On the eve of World War II (1939) English officer Ralph Denistoun is in Nazi Germany on an espionage mission to recover a poison gas formula from Prof. Krosigk. He is helped by Lydia and ... See full summary »
The Foreign Legion marches in to Mogador with booze and women in mind just as singer Amy Jolly arrives from Paris to work at Lo Tinto's cabaret. That night, insouciant legionnaire Tom Brown catches her inimitably seductive, tuxedo-clad act. Both bruised by their past lives, the two edge cautiously into a no-strings relationship while being pursued by others. But Tom must leave on a perilous mission: is it too late for them?Written by
Rod Crawford <firstname.lastname@example.org>
The film is notable for two story elements which were controversial at the time of release: Marlene Dietrich is seen kissing a woman on screen as well as for wearing a tuxedo suit designed for a man. See more »
Now listen here, fat-heads. We're back home again and that's because we did a little fighting. And I know what you're thinking. You're thinking: Well, here comes us, The Foreign Legion. Each man a hero, all the booze in the world made for us, and the women thrown in. But, you're wrong. This time, you're gonna behave yourselves like gentlemen even if it'll kills you. Yes, I'm talking to you, you heard what I said!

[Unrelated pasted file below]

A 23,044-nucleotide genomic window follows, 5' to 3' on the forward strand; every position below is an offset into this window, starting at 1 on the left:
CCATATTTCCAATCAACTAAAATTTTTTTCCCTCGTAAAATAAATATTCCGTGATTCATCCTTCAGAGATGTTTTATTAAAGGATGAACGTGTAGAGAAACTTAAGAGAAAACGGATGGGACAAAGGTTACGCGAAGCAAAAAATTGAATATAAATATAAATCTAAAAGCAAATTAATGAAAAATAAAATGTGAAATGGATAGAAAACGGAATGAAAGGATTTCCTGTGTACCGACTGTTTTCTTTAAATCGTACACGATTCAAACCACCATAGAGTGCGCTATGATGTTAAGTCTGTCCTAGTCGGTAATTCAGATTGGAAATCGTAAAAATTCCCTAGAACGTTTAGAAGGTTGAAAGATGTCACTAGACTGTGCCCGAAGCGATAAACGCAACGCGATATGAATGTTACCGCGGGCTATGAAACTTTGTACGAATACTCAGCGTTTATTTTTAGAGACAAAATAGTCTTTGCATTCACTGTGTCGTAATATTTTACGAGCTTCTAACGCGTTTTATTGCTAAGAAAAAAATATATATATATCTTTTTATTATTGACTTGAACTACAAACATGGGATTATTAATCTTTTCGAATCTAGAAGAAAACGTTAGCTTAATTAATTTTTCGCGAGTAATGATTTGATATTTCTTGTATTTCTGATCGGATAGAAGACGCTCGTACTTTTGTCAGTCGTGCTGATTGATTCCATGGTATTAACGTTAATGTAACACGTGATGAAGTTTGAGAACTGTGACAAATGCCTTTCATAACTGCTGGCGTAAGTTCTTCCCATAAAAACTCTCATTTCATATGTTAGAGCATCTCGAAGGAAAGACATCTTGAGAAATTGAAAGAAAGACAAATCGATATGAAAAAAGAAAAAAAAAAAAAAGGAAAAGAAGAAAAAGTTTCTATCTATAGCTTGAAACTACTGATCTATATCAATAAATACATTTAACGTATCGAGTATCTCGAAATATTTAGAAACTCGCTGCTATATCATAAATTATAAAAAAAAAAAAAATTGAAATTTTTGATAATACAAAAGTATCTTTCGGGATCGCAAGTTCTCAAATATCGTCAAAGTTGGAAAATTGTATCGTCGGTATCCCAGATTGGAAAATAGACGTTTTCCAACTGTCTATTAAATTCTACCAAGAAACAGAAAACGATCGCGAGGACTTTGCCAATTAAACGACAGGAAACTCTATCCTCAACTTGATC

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My favourite Sternberg-Dietrich vehicle will always be "The Scarlet Empress", but all their films are worth more than a cursory glance. They're, to my mind, the most interesting thing to come out of the early thirties (and, although dated, far less so than more recognized classics of the era because of their unadulterated FUN).
Sternberg made art department COUNTRIES for Dietrich to languish in, true in all their Hollywood films, and still dazzling today. Plot, narrative are shaky, sometimes almost nonexistent, allowing for spectacle to take over, and what a spectacle it all is! Dietrich is probably one of the most macabre, knowingly lewd feminine manifestations ever to grace the silver screen (well, at least Sternberg was knowing, Dietrich herself....?). Highly recommended.
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